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And you sweat the Dow

Katherine Cathey and her husband
Katherine Cathey and her husband
Todd Heisler won the Pulitzer Prize for this photo where, on the night before the burial of her husband, Katherine Cathey asked to sleep next to his body for the last time. The Marines made a bed for her and one of the Marines asked if she wanted them to continue standing watch as she slept. "I think that’s what he would have wanted" she said. | Photo: Todd Heisler | Katherine Cathey, Todd Heisler, Pulitzer Prize, Soldier, War, Loss, Death, Sorrow,

Dear world, Kindly get your priorities in order...

I came across this photo editorial and was blown back into my seat, topled over, and smashed into the wall behind me. My latte in tact, my hi-speed internet connection still buzzing, and Manhattan still teaming with life 40 floors below me.

The caption to this photo was sobering beyond belief; "The night before the burial of her husband's body, Katherine Cathey refused to leave the casket, asking to sleep next to his body for the last time. The Marines made a bed for her, tucking in the sheets below the flag. Before she fell asleep, she opened her laptop computer and played songs that reminded her of 'Cat,' and one of the Marines asked if she wanted them to continue standing watch as she slept. 'I think it would be kind of nice if you kept doing it,' she said. 'I think that's what he would have wanted.'"

How much they've sacrificed for me, and how little I've done in return. Shame on me.

While scenarios like this play out every day in Anytown, USA, the Paktika Province, Ju?rez, Mosul, and too many other cities, the blissfully unaware (or intentionally ignoring) masses go on about their Twitter drama and partisan quibbles.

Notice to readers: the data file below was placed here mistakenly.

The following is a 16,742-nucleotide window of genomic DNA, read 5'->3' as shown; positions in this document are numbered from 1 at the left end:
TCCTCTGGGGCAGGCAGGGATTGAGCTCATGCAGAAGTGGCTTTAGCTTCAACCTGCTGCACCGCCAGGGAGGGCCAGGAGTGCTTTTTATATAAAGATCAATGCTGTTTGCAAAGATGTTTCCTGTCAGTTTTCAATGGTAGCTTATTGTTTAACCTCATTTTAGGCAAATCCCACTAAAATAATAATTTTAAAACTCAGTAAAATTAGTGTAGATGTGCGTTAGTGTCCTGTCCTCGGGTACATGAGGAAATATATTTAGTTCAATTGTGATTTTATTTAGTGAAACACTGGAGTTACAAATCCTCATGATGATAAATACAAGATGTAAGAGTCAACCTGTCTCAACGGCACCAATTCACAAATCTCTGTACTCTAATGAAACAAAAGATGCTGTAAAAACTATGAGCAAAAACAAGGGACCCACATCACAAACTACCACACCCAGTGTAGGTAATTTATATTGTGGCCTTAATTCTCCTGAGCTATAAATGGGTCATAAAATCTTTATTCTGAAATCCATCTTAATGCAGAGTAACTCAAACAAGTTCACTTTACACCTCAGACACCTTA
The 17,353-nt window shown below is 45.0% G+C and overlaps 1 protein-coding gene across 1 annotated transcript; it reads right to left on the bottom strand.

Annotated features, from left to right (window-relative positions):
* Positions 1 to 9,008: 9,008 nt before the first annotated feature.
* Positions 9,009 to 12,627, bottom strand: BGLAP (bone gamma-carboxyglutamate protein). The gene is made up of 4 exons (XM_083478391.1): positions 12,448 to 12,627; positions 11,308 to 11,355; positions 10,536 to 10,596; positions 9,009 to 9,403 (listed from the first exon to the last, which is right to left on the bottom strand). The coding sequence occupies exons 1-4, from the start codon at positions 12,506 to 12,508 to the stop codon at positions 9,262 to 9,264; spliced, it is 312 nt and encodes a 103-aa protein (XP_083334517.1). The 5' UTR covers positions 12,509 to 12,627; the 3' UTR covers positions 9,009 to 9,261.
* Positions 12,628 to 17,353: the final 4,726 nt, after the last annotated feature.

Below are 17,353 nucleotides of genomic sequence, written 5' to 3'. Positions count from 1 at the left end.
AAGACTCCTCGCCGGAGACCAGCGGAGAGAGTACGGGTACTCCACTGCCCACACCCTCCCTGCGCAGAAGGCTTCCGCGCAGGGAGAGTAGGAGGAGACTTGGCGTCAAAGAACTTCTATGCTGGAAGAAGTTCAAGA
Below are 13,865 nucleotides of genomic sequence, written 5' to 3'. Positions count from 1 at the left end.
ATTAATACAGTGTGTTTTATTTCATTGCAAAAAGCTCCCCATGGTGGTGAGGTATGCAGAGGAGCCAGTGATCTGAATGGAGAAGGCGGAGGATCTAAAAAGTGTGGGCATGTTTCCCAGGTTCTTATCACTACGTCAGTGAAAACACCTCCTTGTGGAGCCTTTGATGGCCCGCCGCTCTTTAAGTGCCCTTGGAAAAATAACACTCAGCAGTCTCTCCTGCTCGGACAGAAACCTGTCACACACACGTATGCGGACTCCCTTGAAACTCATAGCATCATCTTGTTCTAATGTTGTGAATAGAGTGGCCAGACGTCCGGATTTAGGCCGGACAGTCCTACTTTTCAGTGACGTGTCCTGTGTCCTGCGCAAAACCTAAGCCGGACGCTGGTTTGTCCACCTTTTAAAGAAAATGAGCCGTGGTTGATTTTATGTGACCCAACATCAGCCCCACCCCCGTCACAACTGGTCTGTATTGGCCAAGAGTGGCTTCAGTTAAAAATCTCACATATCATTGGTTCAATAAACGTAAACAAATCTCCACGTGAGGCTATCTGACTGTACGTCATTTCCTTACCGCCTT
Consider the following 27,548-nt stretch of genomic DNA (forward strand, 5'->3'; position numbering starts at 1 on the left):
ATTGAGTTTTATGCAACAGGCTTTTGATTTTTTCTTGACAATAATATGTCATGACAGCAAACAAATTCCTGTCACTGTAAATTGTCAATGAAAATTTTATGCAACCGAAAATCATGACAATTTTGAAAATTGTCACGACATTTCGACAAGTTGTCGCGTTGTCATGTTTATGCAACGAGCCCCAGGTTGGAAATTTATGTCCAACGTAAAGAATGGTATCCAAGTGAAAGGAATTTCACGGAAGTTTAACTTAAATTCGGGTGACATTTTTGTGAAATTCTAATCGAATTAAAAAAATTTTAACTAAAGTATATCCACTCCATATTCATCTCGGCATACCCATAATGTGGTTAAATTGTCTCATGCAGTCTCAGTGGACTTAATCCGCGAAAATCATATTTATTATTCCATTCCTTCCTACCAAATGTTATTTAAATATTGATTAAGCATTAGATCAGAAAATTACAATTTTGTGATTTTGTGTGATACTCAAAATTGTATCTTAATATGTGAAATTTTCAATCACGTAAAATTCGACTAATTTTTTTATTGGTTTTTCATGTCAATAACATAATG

I'm as guilty as anyone.

Man is inherently good. Man, as a species, wants to do right. But focus is lost, greed has overwhelmed us, and our fellow man has become tertiary. Regardless of your religion, or lack thereof, step back. Step back and look at the bigger picture. Look at how small the bigger picture is. Look how your mild prejudice and slight bias is destroying us.

There is no Pulitzer Prize winning revelation here, just a desire to help wake you up... if only for one Friday, and see how your inaction is destroying your fellow man. You know your influence in your own space. You know how actors on your stage relate to one another, and to you. Bend the curve just a little. Do it now. Bend it a little toward what is right, regardless how it influences your latte, or your portfolio, or your position in the congregation hierarchy.

Do something small and right today. Don't tell anyone. Just take one small step to heal. Forget yesterday. Just work on right now and do one, tiny, little, thing right. Maybe start by thanking those who help you, and don't know you. Thank their families.

Then, try it again, the next day... just one little thing. At all costs, do not keep score. Change your mindset a bit, and your life will improve more from this, than any diet, religion, relationship, or anything else.

If you don't think you matter and if you don't think change is urgent, then we're already doomed. You have the ability to alter this outcome. Change comes from within, and comes from you.

Katherine Cathey and her husband
Katherine Cathey and her husband

Todd Heisler won the Pulitzer Prize for this photo where, on the night before the burial of her husband, Katherine Cathey asked to sleep next to his body for the last time. The Marines made a bed for her and one of the Marines asked if she wanted them to continue standing watch as she slept. "I think that's what he would have wanted" she said. | Photo: Todd Heisler | Katherine Cathey, Todd Heisler, Pulitzer Prize, Soldier, War, Loss, Death, Sorrow,

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Updated May 6, 2017 5:58 AM EDT | More details

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